Research shows more port capacity needed to achieve 2030 offshore wind energy targets.
Nine countries in the North Sea region and the European Commission want to realise 120 gigawatts (GW) of offshore wind energy by 2030. This objective creates a peak in activities in ports around the North Sea. The Netherlands Enterprise Agency (RVO) commissioned research into how the ports should develop. This shows that action from governments, industry and financial institutions is necessary to achieve 2030 offshore wind goals.
More space needed on the quay
Together, the nine countries in the North Sea region and the European Commission form the North Seas Energy Cooperation (NSEC). The NSEC countries have ambitious goals. By 2030, they want to have a combined capacity of 120 GW of offshore wind, with this rising to 300 GW by 2050. The 2030 target will require a peak of activities in ports around the North Sea between 2029 and 2031. To make this possible, much more space is needed on quays for components for wind turbines and installation vessels. The research suggests 850 to 1300 hectares is needed. However, even with currently planned expansions factored in, port capacity will be 800 hectares at most.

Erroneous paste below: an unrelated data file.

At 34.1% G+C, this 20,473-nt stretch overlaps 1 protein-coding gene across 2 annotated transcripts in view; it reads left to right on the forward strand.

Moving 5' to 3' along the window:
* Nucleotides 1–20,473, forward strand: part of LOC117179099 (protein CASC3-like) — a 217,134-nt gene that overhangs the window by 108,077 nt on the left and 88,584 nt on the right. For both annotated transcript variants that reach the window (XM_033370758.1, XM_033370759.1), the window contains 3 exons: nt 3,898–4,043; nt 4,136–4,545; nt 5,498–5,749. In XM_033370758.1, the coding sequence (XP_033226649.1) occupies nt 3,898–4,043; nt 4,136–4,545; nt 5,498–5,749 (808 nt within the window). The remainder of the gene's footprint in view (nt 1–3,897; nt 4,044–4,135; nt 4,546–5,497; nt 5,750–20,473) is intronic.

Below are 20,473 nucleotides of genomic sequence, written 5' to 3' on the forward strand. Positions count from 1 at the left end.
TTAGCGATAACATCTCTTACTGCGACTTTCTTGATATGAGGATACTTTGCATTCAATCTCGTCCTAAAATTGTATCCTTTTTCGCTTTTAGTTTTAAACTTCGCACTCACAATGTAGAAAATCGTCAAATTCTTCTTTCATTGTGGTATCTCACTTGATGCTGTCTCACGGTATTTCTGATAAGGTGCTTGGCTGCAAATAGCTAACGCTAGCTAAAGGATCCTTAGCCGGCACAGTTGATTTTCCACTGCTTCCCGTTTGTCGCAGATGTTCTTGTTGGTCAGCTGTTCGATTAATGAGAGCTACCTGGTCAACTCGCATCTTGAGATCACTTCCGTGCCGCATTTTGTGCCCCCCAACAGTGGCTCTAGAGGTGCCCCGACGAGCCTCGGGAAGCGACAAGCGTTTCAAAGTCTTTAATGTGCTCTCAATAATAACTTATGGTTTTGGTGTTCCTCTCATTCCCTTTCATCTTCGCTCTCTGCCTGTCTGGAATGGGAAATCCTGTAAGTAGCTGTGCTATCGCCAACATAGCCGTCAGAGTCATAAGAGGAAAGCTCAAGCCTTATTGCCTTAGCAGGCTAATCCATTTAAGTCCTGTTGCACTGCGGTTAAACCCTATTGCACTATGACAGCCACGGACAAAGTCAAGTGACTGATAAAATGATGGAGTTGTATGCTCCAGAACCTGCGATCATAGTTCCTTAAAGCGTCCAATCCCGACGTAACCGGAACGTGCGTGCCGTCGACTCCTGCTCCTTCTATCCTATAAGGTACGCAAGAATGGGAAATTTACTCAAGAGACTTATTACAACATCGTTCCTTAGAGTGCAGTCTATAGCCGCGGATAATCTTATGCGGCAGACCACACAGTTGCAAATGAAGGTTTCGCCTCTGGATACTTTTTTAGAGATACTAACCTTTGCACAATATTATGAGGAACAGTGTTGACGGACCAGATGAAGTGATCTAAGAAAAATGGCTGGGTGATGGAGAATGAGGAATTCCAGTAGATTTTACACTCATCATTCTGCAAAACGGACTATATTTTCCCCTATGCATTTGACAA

Royal HaskoningDHV's research shows there are five major bottlenecks in the development of port infrastructure for offshore wind energy:
- Uncertainty about demand for port space: are NSEC countries converting ambitions into real projects? When will they implement these projects? There is currently too little clarity in Europe about the long term. This makes it difficult to secure investments and financing.
- Unfavorable business case: the business case for the development of offshore wind ports is not attractive. Major long-term investments yield (too) little a return.
- Technical risks: uncertainty about the technology required entails risks, such as excessive investments or unsuitable quays for future offshore wind farms.
- Competition for space: ports have minimal space. There are also other parties that want to use the space which have clearer requirements and can offer ports more security and income.
- A 'mismatch' of interests: delays in development of offshore wind port infrastructure do not directly affect the ports. It does, on the other hand, have major consequences for achieving offshore wind and climate goals.
Recommendations per sector
The report sets a number of objectives. It proposes a number of solutions for each objective and, based on these, Royal HaskoningDHV makes recommendations per sector. Those recommendations are:
- Governments and government agencies must provide more certainty on the demand side. For example, with clear project planning: where and when will the construction of offshore wind farms take place? This also requires good management of the plans;
- Ports and the offshore wind supply chain must work together in infrastructure development and ensure the right financing;
- Financial institutions must be allowed to invest in ports that are important for the development of offshore wind. Investments must be a balance between European subsidies and public money.